Elia Kazan, who died this week at age 94, is remembered for two things: for having directed masterpieces on stage and screen, and, in the parlance of the Left, for having "named names" before the House Committee on Un-American Activities in 1952.
He was long recognized for the former; but he should have been equally celebrated for the latter. For what was "naming names" but lifting the operational anonymity of Americans who served the hostile interests of a foreign power bent on dominating the world? Regardless of this hard historical truth, the potshots flew for a half-century at the mention of Kazan's name, with no-talent Lefties scoring easy ink well into their dotage just for taking aim at Kazan the "informer," the "Judas" and the "heel." Never did they account for -- and never were they asked to account for -- their own shameful careers as shills and agents of what was, in truth, an aggressive Stalinist conspiracy to infiltrate and twist the entertainment industry into a propaganda tool for the Soviet Union.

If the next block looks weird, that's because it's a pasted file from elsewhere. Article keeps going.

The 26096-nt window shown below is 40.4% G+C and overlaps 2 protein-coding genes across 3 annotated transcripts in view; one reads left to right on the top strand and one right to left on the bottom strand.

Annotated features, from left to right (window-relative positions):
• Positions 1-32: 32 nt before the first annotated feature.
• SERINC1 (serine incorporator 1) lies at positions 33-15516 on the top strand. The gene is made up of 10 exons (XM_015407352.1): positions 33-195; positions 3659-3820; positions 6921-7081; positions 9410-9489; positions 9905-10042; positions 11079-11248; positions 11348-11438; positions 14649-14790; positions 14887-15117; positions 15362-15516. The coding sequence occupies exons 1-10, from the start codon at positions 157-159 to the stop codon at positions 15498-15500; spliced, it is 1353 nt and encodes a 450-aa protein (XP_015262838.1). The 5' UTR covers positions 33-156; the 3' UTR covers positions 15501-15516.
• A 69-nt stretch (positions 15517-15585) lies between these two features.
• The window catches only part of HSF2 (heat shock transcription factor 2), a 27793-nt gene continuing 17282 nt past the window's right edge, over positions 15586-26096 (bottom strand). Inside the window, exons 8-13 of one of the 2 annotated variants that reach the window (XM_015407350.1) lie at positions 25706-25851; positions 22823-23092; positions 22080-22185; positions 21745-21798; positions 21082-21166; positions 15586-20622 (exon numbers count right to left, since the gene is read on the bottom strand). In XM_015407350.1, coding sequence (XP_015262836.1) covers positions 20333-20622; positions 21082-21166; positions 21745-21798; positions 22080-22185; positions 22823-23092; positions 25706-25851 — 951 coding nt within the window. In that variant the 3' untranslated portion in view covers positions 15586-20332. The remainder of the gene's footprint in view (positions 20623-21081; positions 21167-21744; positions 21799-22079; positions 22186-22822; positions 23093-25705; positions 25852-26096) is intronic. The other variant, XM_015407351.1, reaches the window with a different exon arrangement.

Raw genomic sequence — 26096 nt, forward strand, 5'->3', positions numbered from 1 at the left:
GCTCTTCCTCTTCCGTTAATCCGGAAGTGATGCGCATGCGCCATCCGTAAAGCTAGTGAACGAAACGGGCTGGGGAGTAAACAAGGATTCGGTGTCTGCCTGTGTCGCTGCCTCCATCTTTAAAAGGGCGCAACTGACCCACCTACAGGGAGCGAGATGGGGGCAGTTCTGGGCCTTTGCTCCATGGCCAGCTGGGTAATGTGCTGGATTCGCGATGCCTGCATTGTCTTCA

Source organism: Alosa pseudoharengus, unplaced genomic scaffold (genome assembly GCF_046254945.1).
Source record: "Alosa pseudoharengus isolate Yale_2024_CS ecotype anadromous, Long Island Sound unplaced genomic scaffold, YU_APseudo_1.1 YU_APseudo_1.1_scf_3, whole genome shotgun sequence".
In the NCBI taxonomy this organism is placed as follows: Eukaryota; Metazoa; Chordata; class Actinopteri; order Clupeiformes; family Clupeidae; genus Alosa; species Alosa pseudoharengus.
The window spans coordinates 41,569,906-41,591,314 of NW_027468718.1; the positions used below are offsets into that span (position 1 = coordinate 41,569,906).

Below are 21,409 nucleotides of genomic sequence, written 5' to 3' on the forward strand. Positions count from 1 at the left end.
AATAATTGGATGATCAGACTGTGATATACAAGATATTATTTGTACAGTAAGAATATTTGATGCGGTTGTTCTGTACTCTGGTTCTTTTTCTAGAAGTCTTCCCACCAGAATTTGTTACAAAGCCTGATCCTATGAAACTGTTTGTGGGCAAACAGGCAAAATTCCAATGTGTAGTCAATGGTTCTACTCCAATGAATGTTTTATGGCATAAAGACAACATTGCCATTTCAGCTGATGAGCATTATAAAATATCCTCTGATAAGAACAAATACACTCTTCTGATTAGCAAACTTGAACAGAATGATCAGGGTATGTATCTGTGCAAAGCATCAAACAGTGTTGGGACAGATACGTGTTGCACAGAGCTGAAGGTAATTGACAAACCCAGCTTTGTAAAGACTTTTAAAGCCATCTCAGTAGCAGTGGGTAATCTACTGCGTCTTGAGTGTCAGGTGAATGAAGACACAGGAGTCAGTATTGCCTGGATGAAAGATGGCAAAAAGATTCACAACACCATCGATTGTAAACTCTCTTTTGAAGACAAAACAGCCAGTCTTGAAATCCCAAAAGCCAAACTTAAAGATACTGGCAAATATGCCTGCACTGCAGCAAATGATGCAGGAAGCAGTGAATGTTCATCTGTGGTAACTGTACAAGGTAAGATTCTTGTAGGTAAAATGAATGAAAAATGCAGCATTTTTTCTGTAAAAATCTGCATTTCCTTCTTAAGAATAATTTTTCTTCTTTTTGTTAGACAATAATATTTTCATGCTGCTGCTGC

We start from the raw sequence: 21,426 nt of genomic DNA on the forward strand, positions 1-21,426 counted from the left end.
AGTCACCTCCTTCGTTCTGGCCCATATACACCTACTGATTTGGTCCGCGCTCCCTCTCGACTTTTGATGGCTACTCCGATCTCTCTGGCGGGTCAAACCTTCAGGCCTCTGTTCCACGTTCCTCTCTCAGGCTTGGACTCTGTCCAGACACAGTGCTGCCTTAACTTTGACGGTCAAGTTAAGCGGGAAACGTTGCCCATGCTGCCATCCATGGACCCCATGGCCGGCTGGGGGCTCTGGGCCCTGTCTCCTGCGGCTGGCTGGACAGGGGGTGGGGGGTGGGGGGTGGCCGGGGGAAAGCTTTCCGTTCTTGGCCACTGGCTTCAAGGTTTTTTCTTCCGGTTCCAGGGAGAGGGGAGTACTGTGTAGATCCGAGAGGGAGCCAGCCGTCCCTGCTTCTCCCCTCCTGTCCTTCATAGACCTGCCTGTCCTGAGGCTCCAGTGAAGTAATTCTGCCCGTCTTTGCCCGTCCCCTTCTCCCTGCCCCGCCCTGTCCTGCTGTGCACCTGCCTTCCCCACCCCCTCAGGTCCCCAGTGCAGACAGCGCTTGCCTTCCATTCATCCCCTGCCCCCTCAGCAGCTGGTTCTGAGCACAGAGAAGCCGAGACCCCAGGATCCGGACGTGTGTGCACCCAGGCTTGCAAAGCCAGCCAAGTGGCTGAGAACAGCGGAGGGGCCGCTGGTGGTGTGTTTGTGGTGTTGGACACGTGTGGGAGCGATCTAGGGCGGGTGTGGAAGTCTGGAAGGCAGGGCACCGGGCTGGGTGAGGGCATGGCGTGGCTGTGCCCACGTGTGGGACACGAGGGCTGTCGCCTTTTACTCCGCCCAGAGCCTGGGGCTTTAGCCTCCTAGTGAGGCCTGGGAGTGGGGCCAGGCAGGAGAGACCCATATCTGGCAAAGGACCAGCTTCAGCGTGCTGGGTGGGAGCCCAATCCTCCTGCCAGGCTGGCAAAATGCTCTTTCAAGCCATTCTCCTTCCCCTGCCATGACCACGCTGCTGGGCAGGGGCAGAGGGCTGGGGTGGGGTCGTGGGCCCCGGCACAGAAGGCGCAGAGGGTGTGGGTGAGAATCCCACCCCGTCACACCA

What goes unacknowledged is how very successful this conspiracy was, and how potent its repercussions remain. Communist success in Hollywood lies not so much in the movies that have engraved the Leftist demonology of Big Business, the CIA and suburbia onto our collective consciousness, nor in movies that baldly extolled the supposed virtues of Communism. The very best measure of the smashing success of Communist infiltration of Hollywood is the near-total absence of movies, black-and-white or color, that chronicle the primary drama of the last century: the struggle for freedom against totalitarian communism.
In his book "Hollywood Party: How Communism Seduced the American Film Industry in the 1930s and 1940s" (Prima Lifestyles, 1998), Kenneth Lloyd Billingsley plumbs this massive cultural chasm. Thousands of Germans risked their lives to break out from behind the Berlin Wall and find freedom in the West, he writes, but only a single Hollywood offering -- "Night Crossing" from Disney -- ever dramatized this scenario. Screen heroes with "progressive" politics abound, but who can name a single anti-communist good guy?
Losing Jobs Over Ex-Im’s Expiration? Don’t Believe ItLosing Jobs Over Ex-Im’s Expiration? Don’t Believe It | Ed Feulner